Is underwater gardening the future of agriculture?

While enjoying a vacation by the Italian sea, Sergio Gamberini wondered whether he could combine his passions for scuba diving and gardening to grow basil underwater.

Indeed, akin to most herbs, this essential ingredient for pesto prefers protected, sunny locations with well-drained soils and a constant, stable temperature - everything the bottom of the sea can provide!

From this question, Sergio created Nemo’s Garden. This project consists of transparent, air-filled biospheres 20 feet below the sea surface to create an alternative agriculture system.

Underwater agriculture presents many advantages over standard agriculture. First, the biospheres are self-sustainable in terms of water. Indeed, the seawater at the biospheres' bottom evaporates and condensates on the internal surfaces, creating fresh water for the plants. Also, since the biospheres contain a parasite-free closed ecosystem, no pesticide is necessary. Finally, data have shown Sergio’s team that higher pressure conditions positively affect plant growth.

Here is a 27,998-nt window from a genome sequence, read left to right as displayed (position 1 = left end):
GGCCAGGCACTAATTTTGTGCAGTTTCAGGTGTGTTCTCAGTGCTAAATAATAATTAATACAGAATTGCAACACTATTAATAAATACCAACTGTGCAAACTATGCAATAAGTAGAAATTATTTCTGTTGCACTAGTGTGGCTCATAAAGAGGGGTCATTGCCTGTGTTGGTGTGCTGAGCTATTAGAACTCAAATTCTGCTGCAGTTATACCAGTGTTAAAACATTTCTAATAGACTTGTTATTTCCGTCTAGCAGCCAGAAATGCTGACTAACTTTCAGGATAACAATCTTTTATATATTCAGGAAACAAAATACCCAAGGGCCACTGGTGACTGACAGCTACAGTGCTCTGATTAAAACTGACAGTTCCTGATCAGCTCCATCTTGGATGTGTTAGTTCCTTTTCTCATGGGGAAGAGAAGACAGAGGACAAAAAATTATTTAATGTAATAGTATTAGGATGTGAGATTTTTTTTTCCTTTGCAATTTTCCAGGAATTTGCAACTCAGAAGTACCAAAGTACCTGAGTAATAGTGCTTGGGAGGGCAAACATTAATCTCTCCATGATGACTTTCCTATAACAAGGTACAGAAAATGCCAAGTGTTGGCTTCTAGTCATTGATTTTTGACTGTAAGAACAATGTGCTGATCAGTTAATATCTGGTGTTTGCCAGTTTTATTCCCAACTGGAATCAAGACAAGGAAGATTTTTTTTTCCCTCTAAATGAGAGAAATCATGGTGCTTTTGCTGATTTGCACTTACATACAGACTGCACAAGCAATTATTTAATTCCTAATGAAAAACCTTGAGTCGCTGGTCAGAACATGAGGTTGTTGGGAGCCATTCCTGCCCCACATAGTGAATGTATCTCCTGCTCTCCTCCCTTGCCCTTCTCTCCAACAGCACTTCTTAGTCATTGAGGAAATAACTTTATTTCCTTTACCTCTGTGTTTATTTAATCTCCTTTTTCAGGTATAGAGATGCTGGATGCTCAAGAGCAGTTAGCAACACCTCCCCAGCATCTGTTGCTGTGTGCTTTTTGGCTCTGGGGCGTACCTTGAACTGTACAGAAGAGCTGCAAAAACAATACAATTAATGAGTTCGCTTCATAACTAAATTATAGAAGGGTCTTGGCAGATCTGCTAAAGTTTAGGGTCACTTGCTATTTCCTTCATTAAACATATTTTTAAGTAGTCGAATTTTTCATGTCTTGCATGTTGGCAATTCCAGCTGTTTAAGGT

Otherwise, current experiments demonstrated that the amount of sunlight illuminating the biosphere is sufficient to allow the plants to grow.

Why does it matter? Today, 70% of global fresh water is used for agriculture, and the growing population will further increase the pressure on water resources. In this context, agriculture is one of the most vulnerable sectors to climate change.

For now, Nemo’s Garden is an experiment, and underwater agriculture's limits are yet to be defined. However, this project is extremely interesting for our planet's future as it uses renewable energy from the sun and generates fresh water from sea water desalination.

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